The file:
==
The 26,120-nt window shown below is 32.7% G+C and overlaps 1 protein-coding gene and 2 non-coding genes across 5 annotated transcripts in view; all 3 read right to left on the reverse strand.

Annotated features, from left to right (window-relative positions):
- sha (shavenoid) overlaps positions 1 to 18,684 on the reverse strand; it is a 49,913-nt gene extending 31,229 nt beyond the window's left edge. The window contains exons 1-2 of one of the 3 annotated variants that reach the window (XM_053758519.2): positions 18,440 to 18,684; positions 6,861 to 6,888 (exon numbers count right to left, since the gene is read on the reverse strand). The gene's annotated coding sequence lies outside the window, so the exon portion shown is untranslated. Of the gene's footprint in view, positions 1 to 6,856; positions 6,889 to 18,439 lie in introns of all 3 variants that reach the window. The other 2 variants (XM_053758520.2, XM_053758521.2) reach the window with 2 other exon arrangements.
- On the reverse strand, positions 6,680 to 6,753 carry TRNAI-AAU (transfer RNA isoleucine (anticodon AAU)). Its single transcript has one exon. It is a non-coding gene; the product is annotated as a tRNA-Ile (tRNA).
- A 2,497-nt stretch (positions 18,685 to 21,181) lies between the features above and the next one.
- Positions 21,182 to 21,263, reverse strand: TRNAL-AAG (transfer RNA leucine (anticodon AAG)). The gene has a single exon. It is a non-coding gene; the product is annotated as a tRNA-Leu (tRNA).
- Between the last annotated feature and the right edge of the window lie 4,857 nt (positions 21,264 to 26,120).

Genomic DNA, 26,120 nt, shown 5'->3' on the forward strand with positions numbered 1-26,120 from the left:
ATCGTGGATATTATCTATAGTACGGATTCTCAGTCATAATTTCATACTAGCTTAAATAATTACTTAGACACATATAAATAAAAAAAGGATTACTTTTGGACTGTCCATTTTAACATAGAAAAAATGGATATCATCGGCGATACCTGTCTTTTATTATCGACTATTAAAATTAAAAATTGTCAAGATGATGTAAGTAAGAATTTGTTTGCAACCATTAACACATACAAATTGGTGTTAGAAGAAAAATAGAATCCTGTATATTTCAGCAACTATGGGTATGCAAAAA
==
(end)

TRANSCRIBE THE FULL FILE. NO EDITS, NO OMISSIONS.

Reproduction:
The 26,120-nt window shown below is 32.7% G+C and overlaps 1 protein-coding gene and 2 non-coding genes across 5 annotated transcripts in view; all 3 read right to left on the reverse strand.

Annotated features, from left to right (window-relative positions):
- sha (shavenoid) overlaps positions 1 to 18,684 on the reverse strand; it is a 49,913-nt gene extending 31,229 nt beyond the window's left edge. The window contains exons 1-2 of one of the 3 annotated variants that reach the window (XM_053758519.2): positions 18,440 to 18,684; positions 6,861 to 6,888 (exon numbers count right to left, since the gene is read on the reverse strand). The gene's annotated coding sequence lies outside the window, so the exon portion shown is untranslated. Of the gene's footprint in view, positions 1 to 6,856; positions 6,889 to 18,439 lie in introns of all 3 variants that reach the window. The other 2 variants (XM_053758520.2, XM_053758521.2) reach the window with 2 other exon arrangements.
- On the reverse strand, positions 6,680 to 6,753 carry TRNAI-AAU (transfer RNA isoleucine (anticodon AAU)). Its single transcript has one exon. It is a non-coding gene; the product is annotated as a tRNA-Ile (tRNA).
- A 2,497-nt stretch (positions 18,685 to 21,181) lies between the features above and the next one.
- Positions 21,182 to 21,263, reverse strand: TRNAL-AAG (transfer RNA leucine (anticodon AAG)). The gene has a single exon. It is a non-coding gene; the product is annotated as a tRNA-Leu (tRNA).
- Between the last annotated feature and the right edge of the window lie 4,857 nt (positions 21,264 to 26,120).

Genomic DNA, 26,120 nt, shown 5'->3' on the forward strand with positions numbered 1-26,120 from the left:
ATCGTGGATATTATCTATAGTACGGATTCTCAGTCATAATTTCATACTAGCTTAAATAATTACTTAGACACATATAAATAAAAAAAGGATTACTTTTGGACTGTCCATTTTAACATAGAAAAAATGGATATCATCGGCGATACCTGTCTTTTATTATCGACTATTAAAATTAAAAATTGTCAAGATGATGTAAGTAAGAATTTGTTTGCAACCATTAACACATACAAATTGGTGTTAGAAGAAAAATAGAATCCTGTATATTTCAGCAACTATGGGTATGCAAAAA